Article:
Tobacco and Reproduction,
Premature Menopause, Impotence, Etc.

Tobacco smoke contains toxic chemicals including carbon monoxide, cyanide, and polonium. These chemicals have many adverse effects, including on reproduction, menopause, and in terms of causing impotence. Here is a summary of pertinent information, and some medical book and journal references for further reading.

Ot is well established that "Smoking damages men's sperm and also the numbers of germ and somatic cells in developing embryos" (28 September 2010). For example, "a mother's smoking during early pregnancy dramatically reduces the numbers of germ cells (the cells that form eggs in females and sperm in males) and somatic cells (the cells that form every other part of the body) in the developing foetus."

The pamphlet "Tobacco Abuse" indicates that over three centuries ago, in the 1650's, "the French reported that tobacco smoking shortens life and produces, among other things . . . impotence."

The French writer, André Thevet [1502-1590], described the serious effect of tobacco on the sexual system in the year 1555.—American Medicine 680-681 (23 April 1904); and Charles E. Slocum, M.D., Ph.D., LL.D., About Tobacco and Its Deleterious Effects (1909), p 43.

Turkish physicians were reporting likewise in the 1620's - 1640's era, as alluded to by Dr. John Lizars in his book, The Use and Abuse of Tobacco (Edinburgh: 1859), pp 55 and 120. Note that the medically-alert King of Turkey, Sultan Murad IV, thereupon banned tobacco.

That "universally used poison [does] account for the . . . loss of 509 infants to every 1,000 married men." says Herbert H. Tidswell, M.D., The Tobacco Habit: Its History and Pathology, by Herbert H. Tidswell, M.D. (London: J. & A. Churchill, 1912), p 202.

In his book, Tobaccoism or How Tobacco Kills, Dr. John H. Kellogg at 106 indicates,
"A research conducted by Drs. Roth and Mitchell in the laboratories of the Battle Creek Sanitarium has shown that tobacco smoke destroys the power of reproduction in rats, affecting both males and females. The female has been found to be more easily affected than males."

At 105, "Petit gave tobacco to guinea-pigs, dogs, cocks, and rabbits, both male and female. The tobacco was given in the form of smoke or mixed with their food. The result was rapid sclerosis of the ovaries and testicles."

At 104, "A cock was placed every night in a chamber in which six grams of ordinary caporal tobacco was burned during the night." "The chickens of the tobacco-poisoned cock were meager and feeble and lacked animation and the plumage was rough. These experiments were made by Depierris," p 105 continues.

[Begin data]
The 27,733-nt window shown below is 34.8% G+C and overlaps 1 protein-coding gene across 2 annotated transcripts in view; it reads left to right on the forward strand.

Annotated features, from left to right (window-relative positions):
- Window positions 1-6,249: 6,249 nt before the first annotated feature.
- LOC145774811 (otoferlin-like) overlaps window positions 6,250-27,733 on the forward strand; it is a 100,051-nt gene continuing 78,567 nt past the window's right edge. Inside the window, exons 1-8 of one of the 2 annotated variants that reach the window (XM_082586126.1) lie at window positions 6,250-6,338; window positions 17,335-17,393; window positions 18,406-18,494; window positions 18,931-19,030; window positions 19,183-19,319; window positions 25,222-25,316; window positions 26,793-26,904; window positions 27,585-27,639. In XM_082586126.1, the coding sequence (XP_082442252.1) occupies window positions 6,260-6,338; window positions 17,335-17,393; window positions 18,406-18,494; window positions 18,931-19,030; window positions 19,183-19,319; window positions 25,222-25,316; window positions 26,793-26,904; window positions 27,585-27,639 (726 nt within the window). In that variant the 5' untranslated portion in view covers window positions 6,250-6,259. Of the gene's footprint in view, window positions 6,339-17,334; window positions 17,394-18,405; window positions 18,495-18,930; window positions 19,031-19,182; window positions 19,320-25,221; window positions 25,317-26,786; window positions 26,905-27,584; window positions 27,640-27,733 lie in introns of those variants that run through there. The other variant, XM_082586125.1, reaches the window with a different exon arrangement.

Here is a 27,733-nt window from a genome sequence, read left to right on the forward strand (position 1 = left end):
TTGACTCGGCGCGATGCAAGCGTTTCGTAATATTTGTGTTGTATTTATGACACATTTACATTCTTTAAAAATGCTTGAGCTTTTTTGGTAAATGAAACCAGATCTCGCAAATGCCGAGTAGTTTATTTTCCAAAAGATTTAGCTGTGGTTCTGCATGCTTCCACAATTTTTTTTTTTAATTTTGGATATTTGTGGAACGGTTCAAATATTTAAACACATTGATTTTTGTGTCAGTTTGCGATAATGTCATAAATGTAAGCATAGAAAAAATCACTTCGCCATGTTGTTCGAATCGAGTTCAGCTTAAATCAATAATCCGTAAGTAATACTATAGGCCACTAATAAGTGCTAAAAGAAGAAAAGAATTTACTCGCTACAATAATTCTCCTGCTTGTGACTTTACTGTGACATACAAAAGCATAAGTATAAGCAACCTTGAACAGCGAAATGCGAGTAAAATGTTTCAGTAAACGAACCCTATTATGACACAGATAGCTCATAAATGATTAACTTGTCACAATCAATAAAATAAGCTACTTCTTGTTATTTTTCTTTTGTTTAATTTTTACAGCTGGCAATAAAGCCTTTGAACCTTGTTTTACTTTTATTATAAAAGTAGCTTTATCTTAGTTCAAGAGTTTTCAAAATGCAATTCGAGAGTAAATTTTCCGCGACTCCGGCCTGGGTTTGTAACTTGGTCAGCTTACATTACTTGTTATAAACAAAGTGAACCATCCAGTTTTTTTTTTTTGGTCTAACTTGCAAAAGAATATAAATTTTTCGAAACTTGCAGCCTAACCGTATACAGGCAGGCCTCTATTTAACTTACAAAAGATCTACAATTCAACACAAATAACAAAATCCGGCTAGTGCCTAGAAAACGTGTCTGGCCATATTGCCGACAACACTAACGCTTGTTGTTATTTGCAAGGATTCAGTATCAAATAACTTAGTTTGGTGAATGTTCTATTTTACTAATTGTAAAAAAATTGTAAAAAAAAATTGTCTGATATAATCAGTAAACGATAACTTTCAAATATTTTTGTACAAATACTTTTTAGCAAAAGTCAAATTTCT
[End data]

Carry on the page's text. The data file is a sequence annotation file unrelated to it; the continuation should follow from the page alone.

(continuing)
At 123, "Lewin states (Jour. Comp. Neurology) that in female smokers menstrual disturbances are frequent and that abortion occurs often among female cigar smokers. . . . strong evidence has appeared that the effect of cigarette smoking is to unsex young women by producing premature degeneration of the sex glands."

At 106, "In 1906 a special committee of the House of Lords of the English Parliament, reported a . . . bill to prevent juvenile smoking. The committee called especial attention to the fact that . . . boys show many evidences of deterioration, lessened height, and as professor McKeever informs us, were often observed to be 'sallow, sore-eyed, puny, squeaky-voiced, sickly, short-winded, and nervous' . . . ."

At 123, "Lydston asserts that tobacco has a pronounced deleterious effect upon the genito-urinary tract."

Tobacco was, says an 1882 book, "in those olden times, put under the ban . . . because of its effects in deteriorating and depleting the population." See Meta Lander, The Tobacco Problem (Boston: Lee and Shepard, 1882), p 202.

The New England Journal of Medicine, Vol. 307, Issue 17, pp. 1062-1065, 21 Oct 82, indicates, "It is known that women who smoke have an earlier menopause than those who do not." At 1063, "smokers had substantially and significantly lower levels of all three major estrogens in the luteal phase of the menstrual cycle." At 1064, "There have been reports that tobacco smoking reduces levels of testosterone in men, as well as levels of human placental lactogen and rates of estriol excretion in pregnant women."